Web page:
I have come to a realization about myself: I am not into process.
We’ve pretty much finished renovations around here, with the exception of our kitchen and ensuite, and renovations continue in force in the basement, and this, combined with my love of perusing food blogs, has made me come to this striking realization about myself.
I don’t care when things are in disarray, I don’t care too much about what’s going on in that disarray, and I don’t want to know if something went wrong. When it’s done and colour and beauty and evidence of change are involved, I am there. I will ooh and aaah like nobody’s business, I will tell all my (4) friends, I will applaud, and I will love it hard.
I enjoy the experience of the process when I’m the one in it, hands-on, and I understand that work goes into things but, quite frankly, I don’t want to think about it. Clearly you combined your flour, butter and sugar if you are making a classic cookie of any kind. Clearly you put up drywall if you painted and hung pictures. Clearly you have installed pipes if you are using your toilets and sinks freely. Clearly you have spent time in the kitchen if you have a beautiful end product to tell me about. Do I have to see all the steps or can I just enjoy the fruits of your labour?
I know life is a journey, not a destination, and all those other wise things, and of course I have absolutely no problem with people who take pictures of their flour and sugar, or people who actually watch entire decorating shows and not just the before and after shots. I agree that those are beautiful things. I am just not one of those people.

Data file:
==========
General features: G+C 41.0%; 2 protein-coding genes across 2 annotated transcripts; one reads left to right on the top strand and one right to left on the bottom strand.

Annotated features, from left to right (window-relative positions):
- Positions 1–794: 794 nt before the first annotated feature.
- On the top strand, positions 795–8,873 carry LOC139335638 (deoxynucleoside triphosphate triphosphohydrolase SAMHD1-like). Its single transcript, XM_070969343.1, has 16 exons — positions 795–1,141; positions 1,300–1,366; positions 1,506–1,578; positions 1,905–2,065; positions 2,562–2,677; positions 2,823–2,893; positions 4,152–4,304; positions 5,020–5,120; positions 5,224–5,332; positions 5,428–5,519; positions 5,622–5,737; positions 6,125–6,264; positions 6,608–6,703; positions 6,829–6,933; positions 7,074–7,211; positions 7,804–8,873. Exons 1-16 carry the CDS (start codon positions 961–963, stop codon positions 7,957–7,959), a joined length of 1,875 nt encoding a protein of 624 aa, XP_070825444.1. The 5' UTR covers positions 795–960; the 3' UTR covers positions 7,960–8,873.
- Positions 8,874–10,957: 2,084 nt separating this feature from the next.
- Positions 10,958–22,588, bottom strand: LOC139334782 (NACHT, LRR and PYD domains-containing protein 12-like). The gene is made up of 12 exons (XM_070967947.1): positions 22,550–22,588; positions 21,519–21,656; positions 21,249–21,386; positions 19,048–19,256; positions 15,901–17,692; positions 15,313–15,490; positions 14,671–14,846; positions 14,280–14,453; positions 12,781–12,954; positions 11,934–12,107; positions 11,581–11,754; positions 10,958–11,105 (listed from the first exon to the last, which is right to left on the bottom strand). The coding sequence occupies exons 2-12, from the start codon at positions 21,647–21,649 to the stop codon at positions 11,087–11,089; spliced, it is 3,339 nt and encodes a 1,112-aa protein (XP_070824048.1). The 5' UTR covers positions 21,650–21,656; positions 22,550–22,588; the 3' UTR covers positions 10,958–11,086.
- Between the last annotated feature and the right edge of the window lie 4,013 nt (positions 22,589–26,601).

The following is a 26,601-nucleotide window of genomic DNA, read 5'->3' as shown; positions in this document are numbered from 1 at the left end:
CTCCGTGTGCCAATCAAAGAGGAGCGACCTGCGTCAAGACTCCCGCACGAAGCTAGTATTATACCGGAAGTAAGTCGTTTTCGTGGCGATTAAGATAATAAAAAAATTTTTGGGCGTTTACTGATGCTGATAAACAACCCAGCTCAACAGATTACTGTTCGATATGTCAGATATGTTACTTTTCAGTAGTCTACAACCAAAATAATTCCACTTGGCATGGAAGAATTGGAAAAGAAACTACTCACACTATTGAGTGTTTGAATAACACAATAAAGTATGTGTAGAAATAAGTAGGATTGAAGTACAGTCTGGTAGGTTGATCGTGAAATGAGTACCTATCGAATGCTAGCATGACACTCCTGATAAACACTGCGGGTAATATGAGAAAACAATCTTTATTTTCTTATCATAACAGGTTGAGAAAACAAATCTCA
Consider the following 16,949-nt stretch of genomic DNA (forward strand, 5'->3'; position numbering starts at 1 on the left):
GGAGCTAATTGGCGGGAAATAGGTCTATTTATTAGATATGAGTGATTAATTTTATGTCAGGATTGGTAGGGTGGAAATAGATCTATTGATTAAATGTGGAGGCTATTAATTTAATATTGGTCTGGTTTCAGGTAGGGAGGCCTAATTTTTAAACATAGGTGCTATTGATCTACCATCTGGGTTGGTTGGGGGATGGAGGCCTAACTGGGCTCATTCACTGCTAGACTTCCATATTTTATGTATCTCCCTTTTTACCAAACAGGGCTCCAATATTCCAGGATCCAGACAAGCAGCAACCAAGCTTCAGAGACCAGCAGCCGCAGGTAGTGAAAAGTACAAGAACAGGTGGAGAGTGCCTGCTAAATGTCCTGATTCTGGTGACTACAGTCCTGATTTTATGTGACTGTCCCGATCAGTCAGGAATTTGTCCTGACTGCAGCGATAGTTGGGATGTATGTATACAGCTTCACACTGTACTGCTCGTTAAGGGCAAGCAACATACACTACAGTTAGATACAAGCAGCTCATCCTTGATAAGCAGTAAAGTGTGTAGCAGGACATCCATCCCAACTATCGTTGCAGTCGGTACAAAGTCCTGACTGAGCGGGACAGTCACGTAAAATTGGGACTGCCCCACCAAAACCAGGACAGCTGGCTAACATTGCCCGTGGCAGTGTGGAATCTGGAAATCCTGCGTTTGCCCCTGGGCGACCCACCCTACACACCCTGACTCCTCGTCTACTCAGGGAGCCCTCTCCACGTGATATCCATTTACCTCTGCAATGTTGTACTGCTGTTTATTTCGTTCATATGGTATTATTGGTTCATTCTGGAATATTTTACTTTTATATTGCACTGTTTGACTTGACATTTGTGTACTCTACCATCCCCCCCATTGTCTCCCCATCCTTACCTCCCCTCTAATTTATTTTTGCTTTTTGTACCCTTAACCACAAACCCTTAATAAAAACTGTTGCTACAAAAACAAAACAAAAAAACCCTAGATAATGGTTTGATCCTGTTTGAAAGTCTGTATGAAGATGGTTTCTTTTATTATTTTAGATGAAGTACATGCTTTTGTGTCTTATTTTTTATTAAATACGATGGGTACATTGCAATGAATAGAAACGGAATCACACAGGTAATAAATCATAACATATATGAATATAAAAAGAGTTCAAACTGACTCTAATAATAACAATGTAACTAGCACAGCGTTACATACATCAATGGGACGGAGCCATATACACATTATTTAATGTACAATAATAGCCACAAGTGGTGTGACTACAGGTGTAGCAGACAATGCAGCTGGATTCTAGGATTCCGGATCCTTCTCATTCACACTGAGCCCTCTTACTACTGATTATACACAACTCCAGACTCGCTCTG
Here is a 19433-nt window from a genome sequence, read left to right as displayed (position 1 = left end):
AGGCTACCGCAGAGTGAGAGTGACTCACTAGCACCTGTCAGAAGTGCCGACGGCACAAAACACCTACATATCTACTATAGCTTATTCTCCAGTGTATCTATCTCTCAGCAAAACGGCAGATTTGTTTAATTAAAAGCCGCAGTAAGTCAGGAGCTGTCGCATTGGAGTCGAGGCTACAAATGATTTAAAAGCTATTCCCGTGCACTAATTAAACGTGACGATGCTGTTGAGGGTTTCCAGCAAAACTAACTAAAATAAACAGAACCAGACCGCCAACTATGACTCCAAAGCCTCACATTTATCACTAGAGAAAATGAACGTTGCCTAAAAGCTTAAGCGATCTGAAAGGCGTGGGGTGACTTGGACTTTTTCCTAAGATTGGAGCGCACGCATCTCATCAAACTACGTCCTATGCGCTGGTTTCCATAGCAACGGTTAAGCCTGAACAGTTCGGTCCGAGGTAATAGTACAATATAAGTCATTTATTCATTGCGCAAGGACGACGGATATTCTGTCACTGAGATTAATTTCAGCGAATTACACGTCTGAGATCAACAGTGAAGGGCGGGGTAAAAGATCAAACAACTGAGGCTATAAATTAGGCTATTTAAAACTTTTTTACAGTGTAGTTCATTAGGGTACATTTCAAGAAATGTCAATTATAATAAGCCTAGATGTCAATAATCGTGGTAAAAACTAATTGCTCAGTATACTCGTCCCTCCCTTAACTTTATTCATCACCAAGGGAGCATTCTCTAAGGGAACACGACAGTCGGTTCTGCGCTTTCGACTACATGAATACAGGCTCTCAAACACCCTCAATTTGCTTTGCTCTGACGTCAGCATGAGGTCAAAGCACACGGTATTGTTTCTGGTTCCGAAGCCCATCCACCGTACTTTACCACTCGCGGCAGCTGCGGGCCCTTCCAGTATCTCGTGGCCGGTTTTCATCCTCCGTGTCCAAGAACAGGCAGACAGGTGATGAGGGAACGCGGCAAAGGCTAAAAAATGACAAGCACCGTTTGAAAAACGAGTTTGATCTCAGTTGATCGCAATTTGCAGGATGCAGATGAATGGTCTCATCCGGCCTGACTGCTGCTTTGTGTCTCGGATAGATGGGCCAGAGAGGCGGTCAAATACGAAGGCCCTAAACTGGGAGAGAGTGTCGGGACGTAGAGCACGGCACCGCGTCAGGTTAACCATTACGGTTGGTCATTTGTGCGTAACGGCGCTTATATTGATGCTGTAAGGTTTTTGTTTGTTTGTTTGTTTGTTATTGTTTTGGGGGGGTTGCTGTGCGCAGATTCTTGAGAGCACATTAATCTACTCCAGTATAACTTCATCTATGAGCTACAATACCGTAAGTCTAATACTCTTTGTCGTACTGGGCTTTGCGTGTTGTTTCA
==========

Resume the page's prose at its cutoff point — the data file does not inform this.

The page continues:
Part of the problem here that makes me this way is that I am not a visual learner. I know this probably puts me in the minority, but give me a textbook or even just a well-written paragraph, or just let me try, and I will figure it out.
Have you ever purchased a piece of furniture from IKEA? In the interest of keeping costs down and only needing one instruction sheet for anyone in the world, they limit their instructions to pictures with vague arrows and, if you’re lucky, numbers as to where to start and finish. I look at those instructions and die a little inside.
Of course, even I like the occasional picture or chart in a textbook…but only because it means my reading progress will be faster minus half a page. Does anyone actually look at those diagrams and think “Ooooh, THAT’S how the digestive system works, now I see.”?
And I love pictures on blogs, or Pinterest, of finished products. For example, some oh-so-cute reindeer cookies that inspired me to make them yesterday with my 3-year-old, who promptly burned herself in our hurry to get those faces on, resulting in these delicious, if slightly moodier, fellows:
Since I didn’t change the recipe and she has much nicer reindeer, I’ll just send you over to the lovely baking Kerry for details…and as a side note, if you buy the chocolate covered Rold Gold pretzels declaring themselves “tiny twists”, let me inform you they will be quite regular sized, not at all tiny, thus requiring the broken antlers seen above…it seems our reindeer are in mating season; fighting is rampant and antlers are being brutalized.
So, to summarize, pictures = good. Process pictures = rapid scrolling. But I’m still gonna stick it out for the recipe.
But does this put me in a minority? Do you all LOVE seeing the behind-the-scenes work, or do you like the end product (the “reveal”) the best? Do you really want to see how messy my kitchen is the majority of the time? How many toys are usually scattered around my living room floor? How many meals I could scavenge from the bits carried around the house burr-style on pants, shirts and faces? Do you really want to see how my flour and sugar look in the bowl, to make sure yours is in a comparable pile before you begin mixing?
Because if you do, please, let me know. I will probably not oblige, but I am interested in knowing how you feel.